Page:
Road registered cars in Motorsport Australia events require a fire extinguisher of at least 900g capacity, which must be restrained on a metal bracket, if possible, and removable by the driver without tools. Extinguishers are date stamped and only valid for 3 years from that date as required by the Australian Standards. Hunt through the stock at your favourite auto parts retailer for the earliest date on the fire extinguisher so you get the most life out of it – they are rarely used. Check it before each event to make sure it’s indicator is in the green section of the gauge – if not, buy a new one. At the expiry date, buy a new one, as it is not worth having your old one recharged or tested – it costs about twice as much as purchasing another one.
A battery location indicator – a blue triangle with sides measuring 150mm, usually a sticker to indicate where the battery is located. Do not use the blue triangle with a lightning bolt in it – this indicates a “kill” switch. You can also use blue insulating tape to make that triangle.
Competition numbers in a contrasting colour (280mm high) on the sides and Dayglo yellow on the top passenger side of the windscreen (150mm high). Alternatively, numbers can be formed with tape, but must be clearly visible at a distance.
If you are a casual entrant a race number will be assigned by the organisers for the day, however if you intend to enter regularly or semi-regularly, we recommend that you register for the Championship where you will be allocated your own competition number.
Brake lights must work. If the weather threatens rain you may also be asked to show that your windscreen wipers work too.
If your car has glass headlights / driving lights they must be covered or otherwise secured to prevent glass falling out in the event of damage. Clear contact is one of the easiest ways to achieve this, especially on road registered cars and can last the season without replacement if your car is garaged and kept out of the weather. Headlights that have plastic lenses as standard are exempt from this requirement. Covering up forward facing glass can also be done with insulating tape.
Cars using carburettors must have a second return spring fitted on each carburettor.
Towing hooks or straps are required to be fitted both front and rear to allow for the speedy recovery of the vehicle by the rescue team. OEM tow points are permitted to be used on road registered cars as long as their location, if not clearly visible, is marked with a red “Tow” triangle sticker or made from insulating tape.
Remove all loose articles from the car, including jack, floor and boot mats, spare wheel, tools, and anything in the cabin. Scrutineers will check for loose items and will pay particular attention to cameras, which must be fixed in the cabin away from the driver, and have a secondary tether (eg cable ties) if removable.
A harness in place of standard seat belt. A harness keeps you in place more firmly than a 3-point seatbelt but must not be out of date. Note that harnesses are not road legal so road registered cars will need to retain the OEM belts.
R spec tyres improve grip, handling and predictability on the track, although tend to wear out quickly if used on the road due to their softer compound. A worthwhile investment for regular competitors.
Gloves are optional, but considering that the rest of you is covered up, may be a worthwhile addition.
Improved driving seat. Leather and vinyl seats don’t hold you in place very well. Neither do older, armchair style seats. Consider changing to a fabric covered, well-fitting seat, although it doesn’t have to be a dedicated racing seat unless you want to spend the money. Make sure that if you do change the seat that the mounting points are secure, air bag system is not interrupted and meet RMS requirements for road registered cars.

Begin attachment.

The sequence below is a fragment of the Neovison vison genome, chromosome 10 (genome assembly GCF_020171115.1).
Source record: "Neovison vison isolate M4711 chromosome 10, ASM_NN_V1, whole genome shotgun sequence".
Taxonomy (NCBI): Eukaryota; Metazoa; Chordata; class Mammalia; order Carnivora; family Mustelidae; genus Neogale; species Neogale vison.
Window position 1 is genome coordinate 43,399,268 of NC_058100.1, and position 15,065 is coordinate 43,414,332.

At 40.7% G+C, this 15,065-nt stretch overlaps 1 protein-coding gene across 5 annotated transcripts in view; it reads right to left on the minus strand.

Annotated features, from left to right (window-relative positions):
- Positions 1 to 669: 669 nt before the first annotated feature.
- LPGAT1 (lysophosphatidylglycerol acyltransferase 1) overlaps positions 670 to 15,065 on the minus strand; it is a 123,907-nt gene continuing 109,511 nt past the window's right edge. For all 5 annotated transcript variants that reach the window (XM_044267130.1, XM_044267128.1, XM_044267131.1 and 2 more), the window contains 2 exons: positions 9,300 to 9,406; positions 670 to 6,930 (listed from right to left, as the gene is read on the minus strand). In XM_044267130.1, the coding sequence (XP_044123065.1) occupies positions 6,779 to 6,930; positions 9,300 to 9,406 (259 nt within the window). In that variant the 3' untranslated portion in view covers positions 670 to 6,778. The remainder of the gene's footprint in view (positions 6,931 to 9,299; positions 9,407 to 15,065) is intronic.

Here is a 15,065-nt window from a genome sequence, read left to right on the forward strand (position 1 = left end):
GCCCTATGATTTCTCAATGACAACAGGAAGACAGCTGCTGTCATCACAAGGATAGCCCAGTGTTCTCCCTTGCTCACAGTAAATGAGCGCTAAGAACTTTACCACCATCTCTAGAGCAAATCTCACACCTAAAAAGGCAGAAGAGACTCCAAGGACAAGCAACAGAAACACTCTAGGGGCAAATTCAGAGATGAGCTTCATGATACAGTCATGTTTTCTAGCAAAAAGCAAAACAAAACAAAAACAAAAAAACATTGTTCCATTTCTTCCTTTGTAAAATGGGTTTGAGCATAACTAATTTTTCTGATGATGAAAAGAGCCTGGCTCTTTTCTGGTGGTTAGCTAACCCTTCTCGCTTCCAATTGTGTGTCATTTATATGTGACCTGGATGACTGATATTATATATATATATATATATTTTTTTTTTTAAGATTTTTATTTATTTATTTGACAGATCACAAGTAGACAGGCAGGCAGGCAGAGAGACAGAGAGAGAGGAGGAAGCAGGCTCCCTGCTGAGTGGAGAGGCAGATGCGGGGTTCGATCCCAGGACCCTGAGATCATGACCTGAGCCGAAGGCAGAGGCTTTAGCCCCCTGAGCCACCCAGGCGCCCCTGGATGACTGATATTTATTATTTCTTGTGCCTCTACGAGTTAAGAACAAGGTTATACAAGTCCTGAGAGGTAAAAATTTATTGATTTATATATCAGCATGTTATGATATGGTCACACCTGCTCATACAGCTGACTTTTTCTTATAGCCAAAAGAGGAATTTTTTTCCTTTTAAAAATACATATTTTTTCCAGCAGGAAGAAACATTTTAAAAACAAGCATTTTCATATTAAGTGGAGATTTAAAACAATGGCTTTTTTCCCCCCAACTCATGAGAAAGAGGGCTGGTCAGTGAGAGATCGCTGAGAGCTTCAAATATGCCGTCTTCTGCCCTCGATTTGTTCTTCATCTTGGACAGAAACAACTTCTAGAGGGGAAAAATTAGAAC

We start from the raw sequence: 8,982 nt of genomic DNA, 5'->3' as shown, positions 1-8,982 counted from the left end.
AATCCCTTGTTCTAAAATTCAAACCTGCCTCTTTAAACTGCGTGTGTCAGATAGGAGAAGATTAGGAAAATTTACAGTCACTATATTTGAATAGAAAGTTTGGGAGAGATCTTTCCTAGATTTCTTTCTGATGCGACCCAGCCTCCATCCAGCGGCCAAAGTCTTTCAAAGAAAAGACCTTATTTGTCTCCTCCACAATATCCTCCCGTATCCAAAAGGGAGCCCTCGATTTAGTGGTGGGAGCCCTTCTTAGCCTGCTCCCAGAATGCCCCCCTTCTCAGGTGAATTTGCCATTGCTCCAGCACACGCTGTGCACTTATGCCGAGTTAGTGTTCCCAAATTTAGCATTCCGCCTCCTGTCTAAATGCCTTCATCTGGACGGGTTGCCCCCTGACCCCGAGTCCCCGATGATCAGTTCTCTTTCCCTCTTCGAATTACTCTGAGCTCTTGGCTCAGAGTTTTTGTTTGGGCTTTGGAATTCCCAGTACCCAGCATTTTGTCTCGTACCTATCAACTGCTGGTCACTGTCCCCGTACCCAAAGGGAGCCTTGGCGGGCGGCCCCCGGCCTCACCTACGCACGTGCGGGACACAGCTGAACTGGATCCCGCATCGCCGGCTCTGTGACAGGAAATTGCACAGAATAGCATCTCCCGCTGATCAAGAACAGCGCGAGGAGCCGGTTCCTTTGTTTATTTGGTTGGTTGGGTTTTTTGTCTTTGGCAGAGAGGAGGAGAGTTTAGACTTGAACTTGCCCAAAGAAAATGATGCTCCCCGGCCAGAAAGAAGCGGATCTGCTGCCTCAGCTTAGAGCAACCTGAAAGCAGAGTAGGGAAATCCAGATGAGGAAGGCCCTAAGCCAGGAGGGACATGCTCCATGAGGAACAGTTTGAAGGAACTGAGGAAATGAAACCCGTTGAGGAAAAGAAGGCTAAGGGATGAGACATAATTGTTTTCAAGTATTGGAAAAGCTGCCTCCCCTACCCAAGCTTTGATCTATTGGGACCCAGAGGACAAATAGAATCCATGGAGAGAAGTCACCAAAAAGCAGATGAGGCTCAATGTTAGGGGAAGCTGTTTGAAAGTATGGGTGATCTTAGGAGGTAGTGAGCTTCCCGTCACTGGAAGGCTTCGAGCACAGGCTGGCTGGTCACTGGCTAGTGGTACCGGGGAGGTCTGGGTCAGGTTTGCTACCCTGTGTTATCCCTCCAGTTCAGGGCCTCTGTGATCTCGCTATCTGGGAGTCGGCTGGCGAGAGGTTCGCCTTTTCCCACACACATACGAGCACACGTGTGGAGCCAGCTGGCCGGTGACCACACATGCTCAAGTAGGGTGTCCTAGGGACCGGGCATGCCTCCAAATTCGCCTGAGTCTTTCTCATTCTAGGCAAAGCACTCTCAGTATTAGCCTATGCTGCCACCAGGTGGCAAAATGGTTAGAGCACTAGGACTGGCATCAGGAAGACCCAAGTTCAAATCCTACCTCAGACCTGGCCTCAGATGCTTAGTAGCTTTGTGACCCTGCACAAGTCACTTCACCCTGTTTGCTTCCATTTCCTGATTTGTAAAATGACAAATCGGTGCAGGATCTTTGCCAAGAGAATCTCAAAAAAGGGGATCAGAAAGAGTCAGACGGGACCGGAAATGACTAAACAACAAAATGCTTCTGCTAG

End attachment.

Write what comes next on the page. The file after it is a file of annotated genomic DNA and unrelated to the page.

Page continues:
What to do on the day.
Arrive at the circuit early as garages/car ports are occupied very quickly and the scrutineering queue can become very long.
Unload everything from your car, leaving only your Club membership card, Motorsport Australia licence, helmet and any other racing apparel in the car.
When finished (and presumably passed), return to your garage and replace the fire extinguisher – it should be removed for checking and is intentionally left on the seat for you to replace.
Fix your numbers to the car, tape them on if they are magnetic.
Change wheels if necessary – double check the wheel nuts for correct tightness!
Check your apparel – either change into it or put it in your car for scrutineering.
Take your Club membership card, Speed licence and car registration papers to the “office” for “sign on” and get your paperwork processed – you’ll need the scrutineering sheet that the organisers will give you to take to scrutineering.
Take the car (and your apparel) to scrutineering in a ready-to-race condition and join the queue with your scrutineering sheet under your wipers.
When it is your turn, drive into the scrutineering bay and open the bonnet and boot, but don’t raise them until the scrutineers are ready to look at your car.
Do exactly as the scrutineers instruct and let them do their work, and only offer information if asked. Once the brake lights have been checked get out of the car and stand clear.
If you have hired an electronic timer, go to the Timing Area, most often in the Control Tower and sign for it.
Last minute checking might include adjusting your harness if you are using one and checking that bonnet, boot and doors are all shut properly, the wheel nuts are properly tightened if you have changed your wheels and that your starting tyre pressures have been set.
Attend the Drivers’ Briefing when called – it is COMPULSORY. Sign the attendance sheet – that’s compulsory, too.
If there are scheduled familiarisation laps for “first time” drivers to that circuit, take an experienced driver with you to help you learn the driving lines.
Follow an experienced driver for your first few laps to learn the lines, if there are no familiarisation laps.
Have a cup of coffee and go the loo!
Queue up for your first timed run in your allocated group when instructed.
Go out and have fun but take it easy for your first few runs!!!
When you return to your garage after a run, do not apply the parking brake as your brake pads could adhere to your hot disks.
Immediately open your bonnet to help the engine cool down then quickly check your hot tyre pressures and let them down to the pressure that you want to run at. Check your fan belts and for fluid leaks and levels. Repeat this after every session.
At the end of the day, don’t forget to return your timing transponder before you leave as you really don’t want to have to pay for a replacement!
When on the track, start with late apexes and then bring them in earlier until you achieve maximum corner speed without running wide off the track when exiting.
For further improvement in your driving, please click here for some Track Driving Basics.
Want to talk with someone?
Please click here to contact an experienced member of the Motorsport Australia NSW Supersprint Panel who will be only too pleased to answer your questions and provide you with advice.